Of course, QR skewers did not always exist. Before it was invented by Mr. Campagnolo in the 1930's, cyclists have to loosen axle nuts before they could remove the wheel from the frame, which is comparatively more troublesome. Nowadays, QR skewers are found on most mid to high end bikes, with only the most basic entry level bikes still using traditional nutted axles for the wheels.
However, not all QR skewers are made the same! There are 2 main types of QR skewers: The internal cam type and the external cam type. From the pictures below, you can see the difference.
Dura-Ace QR skewer with an internal cam mechanism
QR skewer with an external cam mechanism
The most common type of QR skewers that we see nowadays are the external type. It is usually lighter in weight, and easier to manufacture. This makes it cheaper too. However, compared to the internal type with all metal parts, it does not have such a strong clamping force, and the performance is also poorer due to inferior parts being used (further elaborated below).
For normal usage, either type of QR skewer will work fine. However, if you want to know more about the difference between good and bad QR skewers, read on!
Let us take a look at the external cam type of QR skewers, as it is more common and the mechanism can be seen easily. Look at the two pictures below. They are both external cam type QR skewers, and they also look similar, but there is actually a crucial difference.
QR skewers that come with the Wheelsport wheelset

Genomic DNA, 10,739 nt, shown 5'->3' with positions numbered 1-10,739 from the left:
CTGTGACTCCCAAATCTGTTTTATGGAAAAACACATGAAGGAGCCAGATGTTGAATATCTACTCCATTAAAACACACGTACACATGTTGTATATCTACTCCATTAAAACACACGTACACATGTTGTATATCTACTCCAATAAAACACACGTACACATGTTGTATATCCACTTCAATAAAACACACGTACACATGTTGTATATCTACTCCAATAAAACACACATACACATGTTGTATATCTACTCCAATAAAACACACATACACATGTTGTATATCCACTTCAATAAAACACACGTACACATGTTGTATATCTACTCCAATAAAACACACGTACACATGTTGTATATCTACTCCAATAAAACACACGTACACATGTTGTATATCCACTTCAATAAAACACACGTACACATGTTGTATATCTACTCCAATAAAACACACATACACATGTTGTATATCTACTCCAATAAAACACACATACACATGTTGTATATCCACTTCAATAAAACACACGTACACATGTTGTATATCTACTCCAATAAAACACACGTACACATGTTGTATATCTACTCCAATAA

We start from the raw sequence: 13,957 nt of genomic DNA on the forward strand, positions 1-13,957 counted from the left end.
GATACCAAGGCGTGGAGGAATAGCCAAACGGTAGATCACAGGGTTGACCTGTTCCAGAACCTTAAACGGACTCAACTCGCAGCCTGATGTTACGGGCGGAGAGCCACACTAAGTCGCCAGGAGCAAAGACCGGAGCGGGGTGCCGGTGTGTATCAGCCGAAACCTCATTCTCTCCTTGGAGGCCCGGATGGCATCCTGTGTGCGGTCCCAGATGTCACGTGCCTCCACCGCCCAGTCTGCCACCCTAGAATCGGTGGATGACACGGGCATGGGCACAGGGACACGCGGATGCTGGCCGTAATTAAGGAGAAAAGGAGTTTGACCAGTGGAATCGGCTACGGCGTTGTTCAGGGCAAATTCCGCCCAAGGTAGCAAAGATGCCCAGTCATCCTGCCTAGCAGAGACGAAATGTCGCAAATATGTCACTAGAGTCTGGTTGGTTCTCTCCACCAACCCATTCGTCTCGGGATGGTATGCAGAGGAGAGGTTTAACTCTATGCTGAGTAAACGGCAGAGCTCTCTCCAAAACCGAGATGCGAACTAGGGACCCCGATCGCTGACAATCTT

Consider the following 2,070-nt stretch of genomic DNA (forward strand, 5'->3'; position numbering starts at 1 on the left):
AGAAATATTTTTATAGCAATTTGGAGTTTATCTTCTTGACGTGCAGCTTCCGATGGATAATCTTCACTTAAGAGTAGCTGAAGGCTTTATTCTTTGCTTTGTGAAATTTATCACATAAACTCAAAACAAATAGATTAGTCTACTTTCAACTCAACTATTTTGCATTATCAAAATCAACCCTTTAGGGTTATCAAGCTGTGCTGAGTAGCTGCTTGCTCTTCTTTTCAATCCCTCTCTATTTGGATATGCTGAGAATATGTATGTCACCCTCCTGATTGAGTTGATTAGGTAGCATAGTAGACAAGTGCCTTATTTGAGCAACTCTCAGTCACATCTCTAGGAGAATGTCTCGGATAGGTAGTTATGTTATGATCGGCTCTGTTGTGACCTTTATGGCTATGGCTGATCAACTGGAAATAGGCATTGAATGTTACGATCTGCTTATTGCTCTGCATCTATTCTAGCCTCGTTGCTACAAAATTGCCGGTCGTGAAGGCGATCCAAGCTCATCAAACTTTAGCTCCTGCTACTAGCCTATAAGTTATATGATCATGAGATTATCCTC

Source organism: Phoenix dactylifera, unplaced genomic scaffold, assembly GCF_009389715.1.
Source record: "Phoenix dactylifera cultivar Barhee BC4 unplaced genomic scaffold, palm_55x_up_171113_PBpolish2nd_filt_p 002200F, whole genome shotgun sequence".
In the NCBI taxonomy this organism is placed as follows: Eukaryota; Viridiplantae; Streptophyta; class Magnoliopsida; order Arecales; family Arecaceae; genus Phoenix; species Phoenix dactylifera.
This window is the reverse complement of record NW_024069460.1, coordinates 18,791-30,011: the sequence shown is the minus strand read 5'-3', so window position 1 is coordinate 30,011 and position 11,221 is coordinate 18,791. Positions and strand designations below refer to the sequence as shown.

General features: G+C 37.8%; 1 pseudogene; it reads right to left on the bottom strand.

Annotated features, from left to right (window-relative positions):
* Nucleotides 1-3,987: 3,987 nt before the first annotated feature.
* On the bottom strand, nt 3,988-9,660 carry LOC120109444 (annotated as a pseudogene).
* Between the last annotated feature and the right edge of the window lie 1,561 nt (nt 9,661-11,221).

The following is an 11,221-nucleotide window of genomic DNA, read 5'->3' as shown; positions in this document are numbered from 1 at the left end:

New QR skewers from TAT
Look at the concave shaped washer under the lever cam. On most (90%) QR skewers, this piece is made of hard rubber or plastic (1st picture). When the lever is closed, the rubber compresses and some of the clamping force is lost. This is why you get a mushy feeling when you use this type of QR skewer. What you are feeling is the concave rubber washer compressing under load. Although it will still work, you will need to apply a higher force at the lever to close the QR skewer properly, as some of the force is used to compress the soft rubber washer instead of clamping the hub tightly.
On the other hand, look at the concave washer on the QR skewer in the 2nd picture. It is a solid metal washer made of brass. When closing the lever, the brass washer reduces the amount of friction in the cam mechanism (compared to the rubber washer), and it gives a nice, solid locking action. The brass washer does not compress and the clamping force is fully utilized to secure the wheel. Not only does the locking action feel smoother, the clamping force is easily achieved with less effort.
Another difference is the material used to make the QR skewer. This also indirectly affects the weight of the QR skewer.
QR skewers from the Wheelsport wheelset. All the pivots and axle are made of normal steel, with aluminium levers.
TAT Alloy/Titanium QR skewers. Titanium pivots and axle, aluminium levers and nut.
Rusted pivot on the PZ Racing QR skewer
More pictures of the TAT Titanium QR Skewer below:
Comes in 74/130mm lengths for Dahon/Tern bikes
Nice shiny hardware
Bought both the black and the gold coloured QR skewers
Now you know the difference between good and normal QR skewers. Besides looking at the material used (titanium or steel) and the weight, also look at the type of concave washer that is used! A QR skewer with a brass washer will have a smoother operation and also more solid clamping action. Although this may not make a difference to most people, the quality shows up in the details.
This "brass washer" concept also applies for seatpost QR levers, but that is a story for another day...
Seatpost QR lever with brass shim (instead of rubber/plastic washer)
For more info about QR skewers, you can refer to the links below.
Good vs Bad QR Skewers
Sheldon Brown - QR Skewers